Vacuum Deaeration Rotary Vane Vacuum Pumps & Compressors
Water by itself already has oxidative properties to an enormous number of materials. Thus, water is often deaerated for a wide range of uses.
When water is aerated and full of dissolved gasses like carbon dioxide and oxygen, the corrosivity of water on materials like metals, soil, and rocks drastically increases because oxygen causes the water to exhibit more corrosive and oxidative properties and the carbon dioxide chemically reacts with the water to form the mildly corrosive carbonic acid.
Water from typical sources like rivers are always aerated and cannot be used for cleaning sensitive materials or taking part in chemical experiments that are hazardous or sensitive.
There are many ways to deaerate water, all with different pros and cons in efficiency, cost, and environmental impact. The simplest of these is boiling the water. The movement of the gaseous vapor from the bottom of the heating vessel to the top allows for dissolved gasses to be disturbed and drawn out of the water, also adsorbing to the surface of the vapor bubbles as they rise. Another way is stripping, where water falls from the top of a column. Gas, typically carbon dioxide, is surged through the column counter-flow to the water. The movement of the water and the counter-flow of carbon dioxide disturbs the dissolved gasses and draws them out of the water.
While these methods are still in use, they are more traditional methods compared to the more recent technological advancement in deaeration technology: vacuum deaeration. With this, there is a higher quality yield without the need for heat generation costs or carbon dioxide supply costs. Vacuum deaeration cuts costs, boosts efficiency, and raises the quality of the deaerated water.
Applications of Liquid Ring Vacuum Pumps
There are two general configurations of water deaeration apparatus that are currently used: Vacuum Deaeration Tower and Membrane Deaeration. While the specific methods and setups are vastly different between the two, the fundamental principles and quality are the same.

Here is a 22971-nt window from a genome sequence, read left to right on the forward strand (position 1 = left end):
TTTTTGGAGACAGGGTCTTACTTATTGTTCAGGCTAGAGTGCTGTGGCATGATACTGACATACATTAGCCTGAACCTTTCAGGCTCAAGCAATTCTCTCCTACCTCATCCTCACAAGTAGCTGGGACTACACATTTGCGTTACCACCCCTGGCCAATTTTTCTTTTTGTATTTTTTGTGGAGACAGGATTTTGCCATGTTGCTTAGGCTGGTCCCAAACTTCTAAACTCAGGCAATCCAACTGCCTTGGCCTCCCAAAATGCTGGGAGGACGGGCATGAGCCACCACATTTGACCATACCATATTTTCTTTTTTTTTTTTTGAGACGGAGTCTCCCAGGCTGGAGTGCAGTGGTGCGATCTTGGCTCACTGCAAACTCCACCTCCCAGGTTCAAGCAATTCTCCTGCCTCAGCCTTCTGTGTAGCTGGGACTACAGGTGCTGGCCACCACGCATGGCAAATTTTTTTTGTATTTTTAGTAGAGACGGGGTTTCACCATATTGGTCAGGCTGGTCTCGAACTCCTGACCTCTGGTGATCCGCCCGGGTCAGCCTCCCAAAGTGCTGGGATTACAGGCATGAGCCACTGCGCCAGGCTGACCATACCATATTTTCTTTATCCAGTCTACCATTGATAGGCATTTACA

Vacuum is used to create negative pressure. This negative pressure draws the more positively pressured dissolved gasses towards it, which draws it out of the water, as per Boyle’s law. This law states that a higher pressure will always tend towards a negative pressure, similar to the statement of the second law of thermodynamics, which states that higher heat values will tend towards negative heat values in order to reach a state of thermal equilibrium.
In a vacuum deaeration tower, water is pumped up a tower to fall down to the bottom. In this tower, the empty space is constantly evacuated by a rotary vane vacuum pump near the top, where the water is poured in. Because of the negative pressure that is being sustained in the empty space, the dissolved gasses are drawn “down the pressure gradient” and out of the water. The gasses flow to the vacuum pump, and the water falls to the bottom of the tower, where it is collected and used for things like oil recovery and municipal steam heating units.
Membrane deaeration is a technique in which water is piped next to a hydrophobic fiber membrane. This membrane has pores that are only microns in diameter, allowing dissolved gasses like carbon dioxide to pass through it while the water molecules are unable. The inside of these hollow fiber membranes are evacuated by vacuum pumps so that the dissolved gasses tend towards the area of negative pressure and are subsequently drawn out of the water.
Advantages of Liquid Ring Vacuum Pumps
For vacuum deaeration applications, the oil-sealed rotary vane vacuum pump is an optimal choice. The deaeration of water involves the evacuation and processing of non-condensable gasses such as oxygen and carbon dioxide, which is great for the oil health of the pump. The rotary vane vacuum pump is inexpensive compared to other pumps, such as dry screw or dry claw pumps, and has a simple design, allowing for quick cleaning, maintenance, and repair. This cuts downtime and boosts efficiency.
The oil seal of the pump allows for higher levels of vacuum, which increases the quality of the yield of deaerated water. The higher the vacuum level is, the wider the pressure differential is. When the pressure differential is significantly wider, the amount of dissolved gasses that are drawn out of the water increases, and the rate at which the dissolved gasses are drawn out also increases. This quickens operation time per unit of volume of water that is to be deaerated, boosting efficiency once again.
For deaerating operations, NES Company Inc. presents the NRV series oil-flooded rotary vane vacuum pumps as an optimal choice, offering accessories and spare parts kits for smooth operation, maintenance and repair that is tailor-made for your process.